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FEATURES FATCA


to act as the trustee of Trust A. Trust A’s assets consists [sic] solely of financial assets… Pursuant to the terms of the trust instrument, Trustee A manages and administers the assets of the trust. Trustee A does not hire any entity as a third-party service provider to perform [financial instrument trading; individual or collective portfolio management; or investing, administering or managing funds, money or financial assets]. Trust A is not an investment entity… because it is managed solely by Trustee A, an individual.’


• ‘Example 6. Trust managed by a trust company. The facts are the same as in Example 5, except that X hires Trust Company, an FFI, to act as trustee on behalf of Trust A. As trustee, Trust Company manages and administers the assets of Trust A in accordance with the terms of the trust instrument for the benefit of Y and Z. Because Trust A is managed by an FFI, Trust A is an investment entity [by virtue of being managed by an entity that provides at least one of these services: trading in certain financial instruments; individual or collective portfolio management; or otherwise investing, administering or managing funds, money or financial assets on behalf of other persons] and an FFI.’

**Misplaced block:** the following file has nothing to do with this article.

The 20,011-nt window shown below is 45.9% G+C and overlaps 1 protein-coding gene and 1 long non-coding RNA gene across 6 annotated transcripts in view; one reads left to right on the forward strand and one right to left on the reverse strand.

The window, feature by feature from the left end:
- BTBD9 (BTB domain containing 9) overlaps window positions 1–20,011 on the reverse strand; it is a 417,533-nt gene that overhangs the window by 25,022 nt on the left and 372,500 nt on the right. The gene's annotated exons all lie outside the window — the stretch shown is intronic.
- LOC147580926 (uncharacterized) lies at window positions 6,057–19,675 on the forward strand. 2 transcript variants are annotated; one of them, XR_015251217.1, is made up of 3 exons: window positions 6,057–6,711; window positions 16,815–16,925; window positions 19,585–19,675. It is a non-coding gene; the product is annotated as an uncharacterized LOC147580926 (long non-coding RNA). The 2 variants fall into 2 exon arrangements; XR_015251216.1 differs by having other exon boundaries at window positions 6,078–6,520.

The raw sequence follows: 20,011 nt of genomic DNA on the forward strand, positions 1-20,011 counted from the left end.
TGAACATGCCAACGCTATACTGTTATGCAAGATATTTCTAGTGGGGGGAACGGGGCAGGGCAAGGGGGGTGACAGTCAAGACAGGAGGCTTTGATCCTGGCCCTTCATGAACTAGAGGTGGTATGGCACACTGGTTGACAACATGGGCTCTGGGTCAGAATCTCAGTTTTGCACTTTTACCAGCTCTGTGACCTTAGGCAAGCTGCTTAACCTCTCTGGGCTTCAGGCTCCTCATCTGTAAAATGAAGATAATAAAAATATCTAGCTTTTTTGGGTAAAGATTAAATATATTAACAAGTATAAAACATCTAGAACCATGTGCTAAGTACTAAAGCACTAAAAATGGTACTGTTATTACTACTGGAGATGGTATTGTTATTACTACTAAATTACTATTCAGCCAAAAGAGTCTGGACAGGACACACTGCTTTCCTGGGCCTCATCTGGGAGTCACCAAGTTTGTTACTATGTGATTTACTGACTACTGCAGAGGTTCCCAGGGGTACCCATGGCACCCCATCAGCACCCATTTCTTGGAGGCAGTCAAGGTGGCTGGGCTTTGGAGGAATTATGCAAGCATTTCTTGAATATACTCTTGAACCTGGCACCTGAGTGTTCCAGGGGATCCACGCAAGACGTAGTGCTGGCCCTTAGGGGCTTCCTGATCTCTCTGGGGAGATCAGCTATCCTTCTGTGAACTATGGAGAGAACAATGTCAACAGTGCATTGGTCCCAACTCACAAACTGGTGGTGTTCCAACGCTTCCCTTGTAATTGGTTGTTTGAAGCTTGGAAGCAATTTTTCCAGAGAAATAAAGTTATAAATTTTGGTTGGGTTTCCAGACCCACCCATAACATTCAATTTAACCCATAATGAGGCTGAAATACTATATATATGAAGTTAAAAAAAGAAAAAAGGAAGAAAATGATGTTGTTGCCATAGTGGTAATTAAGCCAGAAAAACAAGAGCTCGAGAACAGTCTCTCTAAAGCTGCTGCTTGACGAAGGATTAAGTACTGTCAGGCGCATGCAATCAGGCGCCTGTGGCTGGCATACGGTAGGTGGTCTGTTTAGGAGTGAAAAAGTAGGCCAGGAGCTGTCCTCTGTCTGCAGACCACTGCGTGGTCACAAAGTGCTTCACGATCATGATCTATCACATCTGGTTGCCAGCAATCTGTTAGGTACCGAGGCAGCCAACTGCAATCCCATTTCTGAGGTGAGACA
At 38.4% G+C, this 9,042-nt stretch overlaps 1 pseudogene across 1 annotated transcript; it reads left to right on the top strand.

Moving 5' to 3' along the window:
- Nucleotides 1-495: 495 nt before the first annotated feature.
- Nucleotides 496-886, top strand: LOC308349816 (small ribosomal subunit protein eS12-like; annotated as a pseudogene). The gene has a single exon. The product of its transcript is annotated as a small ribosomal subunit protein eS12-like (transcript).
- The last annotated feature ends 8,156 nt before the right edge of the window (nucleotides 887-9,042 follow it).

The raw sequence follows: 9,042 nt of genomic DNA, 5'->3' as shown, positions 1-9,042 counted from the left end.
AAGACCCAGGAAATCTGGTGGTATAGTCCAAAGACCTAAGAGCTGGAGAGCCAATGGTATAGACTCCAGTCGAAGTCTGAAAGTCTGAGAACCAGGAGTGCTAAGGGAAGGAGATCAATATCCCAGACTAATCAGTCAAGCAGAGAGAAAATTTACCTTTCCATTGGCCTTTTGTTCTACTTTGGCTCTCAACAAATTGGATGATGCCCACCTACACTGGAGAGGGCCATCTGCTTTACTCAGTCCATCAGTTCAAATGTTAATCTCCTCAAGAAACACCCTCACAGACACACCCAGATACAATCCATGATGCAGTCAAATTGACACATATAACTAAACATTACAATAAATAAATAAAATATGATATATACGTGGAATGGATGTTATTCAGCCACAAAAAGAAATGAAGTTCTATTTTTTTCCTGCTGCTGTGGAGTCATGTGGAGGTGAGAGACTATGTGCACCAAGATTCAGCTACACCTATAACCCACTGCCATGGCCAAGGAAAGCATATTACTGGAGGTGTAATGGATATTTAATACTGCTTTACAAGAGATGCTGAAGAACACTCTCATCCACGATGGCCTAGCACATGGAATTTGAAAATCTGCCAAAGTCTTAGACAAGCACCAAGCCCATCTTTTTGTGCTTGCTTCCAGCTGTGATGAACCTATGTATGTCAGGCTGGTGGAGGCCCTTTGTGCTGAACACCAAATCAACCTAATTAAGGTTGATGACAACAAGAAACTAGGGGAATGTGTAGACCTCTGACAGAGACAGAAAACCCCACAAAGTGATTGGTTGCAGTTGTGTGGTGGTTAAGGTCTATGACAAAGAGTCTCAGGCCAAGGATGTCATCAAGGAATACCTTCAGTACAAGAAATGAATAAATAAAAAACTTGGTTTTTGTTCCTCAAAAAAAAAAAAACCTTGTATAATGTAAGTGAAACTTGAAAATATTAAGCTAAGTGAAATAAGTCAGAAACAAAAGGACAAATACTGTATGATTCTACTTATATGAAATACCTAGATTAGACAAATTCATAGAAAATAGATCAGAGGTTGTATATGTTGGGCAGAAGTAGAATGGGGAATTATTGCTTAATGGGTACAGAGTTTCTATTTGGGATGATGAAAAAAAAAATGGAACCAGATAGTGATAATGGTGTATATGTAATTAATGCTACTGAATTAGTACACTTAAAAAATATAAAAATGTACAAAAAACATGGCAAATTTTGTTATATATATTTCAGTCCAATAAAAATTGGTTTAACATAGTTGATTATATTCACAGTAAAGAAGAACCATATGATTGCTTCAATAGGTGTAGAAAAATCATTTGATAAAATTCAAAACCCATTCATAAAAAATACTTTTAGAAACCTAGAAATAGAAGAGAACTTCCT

The examples make it clear that if a trustee or grantor does not engage a third-party FFI to manage any aspect of the trust, the trust should not be an FFI under the investment entity definition.1 Additionally, if a grantor or trustee engages a trust company as trustee, the examples make it clear that the trust will be treated as an FFI. The final regulations also imply that if an individual trustee manages the daily aspects of the trust, but the trustee or grantor engages an FFI to manage the trust portfolio, the IRS would treat the trust as an FFI in the investment entity category. Under this analysis, any trust with a professionally managed portfolio (i.e. almost any sizeable trust) will be treated as an investment entity and, as such, an FFI subject to reporting and withholding in its own right. Despite treatment as FFIs, many trusts should be eligible to claim owner-documented FFI status.2 As noted above, this would allow eligible trusts to protect the privacy of non-US beneficiaries through the substitute letter mechanism and to avoid withholding without entering an FFI agreement. A trust classed as an FFI that opts to forgo owner- documented FFI status must enter a formal FFI agreement obliging it to perform the due diligence required to identify and report information about its beneficiaries, including ‘substantial US owners’. For investment entities, including trusts that so qualify, a substantial US owner means a US beneficiary with any interest at all.3